SPH REIT’s Latest Earnings: Distributions Flatline, Again

Yesterday evening, SPH REIT (SGX: SK6U) had released its second-quarter earnings report for its fiscal year ending 31 August 2016 (FY2016). The reporting period was from 1 December 2015 to 29 Feb 2016.

As a brief background for context, the REIT is an owner of two retail malls in Singapore, namely Paragon and Clementi MallSingapore Press Holdings Limited  (SGX: T39) is both the main shareholder and sponsor for SPH REIT.

You can catch up with the results from the REIT’s last quarter here.

Financial highlights

The following’s a quick rundown on the important financial figures for SPH REIT:

  1. Gross revenue was $53.1 million for the reporting quarter, up 1.2% from a year ago.
  2. Net property income (NPI) rose by 0.9% year-on-year to $40.6 million.
  3. Distribution per unit (DPU) for the reporting quarter came in at 1.40 cents, unchanged from the same quarter in the last fiscal year.
  4. The valuation of SPH REIT’s properties stood at $3.21 billion as of 31 August 2015. The REIT ended the reporting quarter with a net asset value per unit of $0.94, a slight increase from the $0.93 seen a year ago.

Income support, a factor to watch for REITs, dropped by 37% year-on-year to $478,000 for SPH REIT in the reporting quarter. The income support was about 1% of the NPI.

Foolish investors might also want to keep an eye on the REIT’s debt profile. The debt profile may provide clues on how a REIT is funded and its sensitivity to the interest rate environment. These are summarised for SPH REIT below:

SPH REIT balance sheet table
Source: SPH REIT’s presentation slides

$250 million in borrowings will come due in 2016. Investors may want to observe how the REIT’s cost of debt will be impacted from the refinancing of the due-debt. Over the past year, SPH REIT’s cost of debt had increased from 2.50% to 2.84%. The weighted average term to maturity also declined to 2.4 years.

On the other hand, SPH REIT’s fairly low gearing ratio of 26.0% a year ago had stepped down even further to 25.7%. This can likely give the REIT some room to take on more debt in the future.

Operational highlights

Clementi Mall ended the reporting quarter with full occupancy. Paragon was close with an occupancy rate of 99.9%. SPH REIT’s top-line growth in the quarter came from Paragon, which saw an increase in gross revenue from $83.5 million a year ago to $85.6 million in the reporting quarter. In contrast, The Clementi Mall’s revenue was flat at $19.6 million. From an NPI perspective, both properties put up about 3% growth.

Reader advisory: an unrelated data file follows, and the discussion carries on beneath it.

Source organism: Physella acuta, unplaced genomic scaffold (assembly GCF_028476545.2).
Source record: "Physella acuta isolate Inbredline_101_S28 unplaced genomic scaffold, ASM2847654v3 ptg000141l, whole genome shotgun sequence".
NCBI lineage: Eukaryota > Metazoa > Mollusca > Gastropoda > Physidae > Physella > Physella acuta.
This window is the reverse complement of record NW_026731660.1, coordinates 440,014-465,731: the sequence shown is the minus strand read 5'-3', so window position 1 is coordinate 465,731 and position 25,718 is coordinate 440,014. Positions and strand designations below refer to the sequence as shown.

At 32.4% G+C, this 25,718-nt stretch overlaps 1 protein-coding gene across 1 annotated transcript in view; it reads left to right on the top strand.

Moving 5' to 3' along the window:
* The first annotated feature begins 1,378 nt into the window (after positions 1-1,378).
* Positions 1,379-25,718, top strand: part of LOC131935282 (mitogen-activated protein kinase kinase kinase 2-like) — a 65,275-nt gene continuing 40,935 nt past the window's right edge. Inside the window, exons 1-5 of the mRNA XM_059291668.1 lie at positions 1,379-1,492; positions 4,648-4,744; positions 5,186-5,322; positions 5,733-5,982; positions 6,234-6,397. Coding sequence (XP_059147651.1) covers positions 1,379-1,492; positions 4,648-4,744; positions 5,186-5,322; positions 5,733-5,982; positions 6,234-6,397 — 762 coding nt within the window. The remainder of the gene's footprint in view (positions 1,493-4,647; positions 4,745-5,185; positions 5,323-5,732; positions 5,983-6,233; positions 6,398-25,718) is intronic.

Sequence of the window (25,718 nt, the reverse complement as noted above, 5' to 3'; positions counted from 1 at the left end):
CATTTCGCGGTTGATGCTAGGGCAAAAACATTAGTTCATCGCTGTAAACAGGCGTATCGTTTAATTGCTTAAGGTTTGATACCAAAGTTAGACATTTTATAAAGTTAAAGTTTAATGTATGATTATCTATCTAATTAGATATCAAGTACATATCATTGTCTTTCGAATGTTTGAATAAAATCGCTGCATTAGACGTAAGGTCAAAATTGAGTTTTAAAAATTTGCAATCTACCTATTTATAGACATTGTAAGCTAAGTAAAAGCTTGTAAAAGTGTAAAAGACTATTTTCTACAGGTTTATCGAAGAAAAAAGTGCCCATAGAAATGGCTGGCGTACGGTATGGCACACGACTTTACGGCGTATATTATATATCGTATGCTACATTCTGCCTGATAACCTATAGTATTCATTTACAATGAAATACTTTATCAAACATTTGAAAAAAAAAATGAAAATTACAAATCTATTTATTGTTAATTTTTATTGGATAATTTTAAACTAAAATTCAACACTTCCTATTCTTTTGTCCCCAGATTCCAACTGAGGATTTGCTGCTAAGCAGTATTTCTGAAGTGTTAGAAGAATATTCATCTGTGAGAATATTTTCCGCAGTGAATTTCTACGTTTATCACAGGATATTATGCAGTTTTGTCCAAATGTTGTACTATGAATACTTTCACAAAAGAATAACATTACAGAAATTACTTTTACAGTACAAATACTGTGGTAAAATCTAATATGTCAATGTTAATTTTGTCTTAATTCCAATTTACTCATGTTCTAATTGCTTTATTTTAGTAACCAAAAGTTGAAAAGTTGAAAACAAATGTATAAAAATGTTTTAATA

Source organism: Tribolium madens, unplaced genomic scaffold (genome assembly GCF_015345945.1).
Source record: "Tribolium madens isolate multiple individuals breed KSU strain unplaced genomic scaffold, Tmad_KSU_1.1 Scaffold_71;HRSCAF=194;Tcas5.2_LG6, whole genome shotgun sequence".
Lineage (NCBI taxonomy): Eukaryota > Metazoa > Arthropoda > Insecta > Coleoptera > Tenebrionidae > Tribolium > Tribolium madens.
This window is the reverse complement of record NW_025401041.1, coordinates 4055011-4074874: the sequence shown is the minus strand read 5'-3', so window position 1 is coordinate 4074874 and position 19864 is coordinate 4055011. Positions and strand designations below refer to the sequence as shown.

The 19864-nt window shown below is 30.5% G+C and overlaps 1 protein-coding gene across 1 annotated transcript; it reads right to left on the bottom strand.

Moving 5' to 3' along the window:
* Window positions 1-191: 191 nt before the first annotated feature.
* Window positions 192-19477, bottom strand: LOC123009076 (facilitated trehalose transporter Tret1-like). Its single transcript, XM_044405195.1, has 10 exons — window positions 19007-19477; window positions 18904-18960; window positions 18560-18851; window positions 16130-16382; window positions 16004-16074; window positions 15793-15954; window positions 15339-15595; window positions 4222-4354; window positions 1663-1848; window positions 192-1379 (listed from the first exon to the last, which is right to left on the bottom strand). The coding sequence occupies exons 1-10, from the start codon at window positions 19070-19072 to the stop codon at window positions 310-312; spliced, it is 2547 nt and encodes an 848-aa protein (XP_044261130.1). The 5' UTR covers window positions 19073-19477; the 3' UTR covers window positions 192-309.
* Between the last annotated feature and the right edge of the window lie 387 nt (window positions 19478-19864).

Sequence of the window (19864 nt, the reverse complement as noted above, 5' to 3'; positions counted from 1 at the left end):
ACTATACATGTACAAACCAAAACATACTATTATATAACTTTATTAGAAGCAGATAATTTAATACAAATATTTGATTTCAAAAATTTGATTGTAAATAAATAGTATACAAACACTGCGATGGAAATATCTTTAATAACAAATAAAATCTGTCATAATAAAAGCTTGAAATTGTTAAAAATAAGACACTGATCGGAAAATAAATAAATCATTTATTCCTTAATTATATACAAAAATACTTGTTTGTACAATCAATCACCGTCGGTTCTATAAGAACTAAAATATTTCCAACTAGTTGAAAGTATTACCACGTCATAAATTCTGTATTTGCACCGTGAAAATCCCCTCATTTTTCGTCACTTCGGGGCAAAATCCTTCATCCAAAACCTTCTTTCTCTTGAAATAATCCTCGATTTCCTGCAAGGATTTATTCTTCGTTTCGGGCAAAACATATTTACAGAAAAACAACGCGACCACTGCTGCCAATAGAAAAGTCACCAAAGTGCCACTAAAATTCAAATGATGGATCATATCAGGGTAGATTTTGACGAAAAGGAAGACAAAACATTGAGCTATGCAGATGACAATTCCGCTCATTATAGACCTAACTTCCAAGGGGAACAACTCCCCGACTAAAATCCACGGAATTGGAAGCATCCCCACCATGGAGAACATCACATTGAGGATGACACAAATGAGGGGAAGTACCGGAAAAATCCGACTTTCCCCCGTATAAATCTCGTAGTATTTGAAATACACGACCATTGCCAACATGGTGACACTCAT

Investors should note that a large part of The Clementi Mall’s leases (84.5% of total gross rental income) is set to expire in FY2017. This is worth keeping an eye on. Paragon has a more staggered lease expiry profile with up to 20.5% of its leases by gross rental income expiring only in FY2020 and beyond.

SPH REIT also reported that visitor traffic to its portfolio in the first-half of FY2016 had “held steady year-on-year.”

Susan Leng, the chief executive of SPH REIT’s manager, had given the following comments in the earnings release for the reporting quarter:

“SPH REIT has continued to deliver a steady performance amid modest economic outlook and challenging retail environment. Paragon achieved healthy rental reversion, despite several quarters’ of rental decline reported for Orchard Road. We are pleased to welcome several retailers which strengthen and refresh Paragon’s fashion and food & beverage (F&B) offerings. The Clementi Mall continues to gain traction as a necessity mall in an established population catchment area.

We remain focused on opportunities to create value and strengthen long-term sustainability of the properties. The Air Handling Unit (AHU) decanting project at Paragon is progressing on schedule. The planning for The Clementi Mall’s reconfiguration project, primarily at basement, is underway. Barring any unforeseen circumstances, the two properties are expected to remain resilient, and turn in a steady performance.”

Foolish summary

SPH REIT last traded at $0.97 on Monday. This translates to a price-to-book ratio of a little over one and a trailing 12 months distribution yield of around 5.6%.

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The information provided is for general information purposes only and is not intended to be personalised investment or financial advice. Motley Fool Singapore contributor Chin Hui Leong doesn’t own shares in any companies mentioned.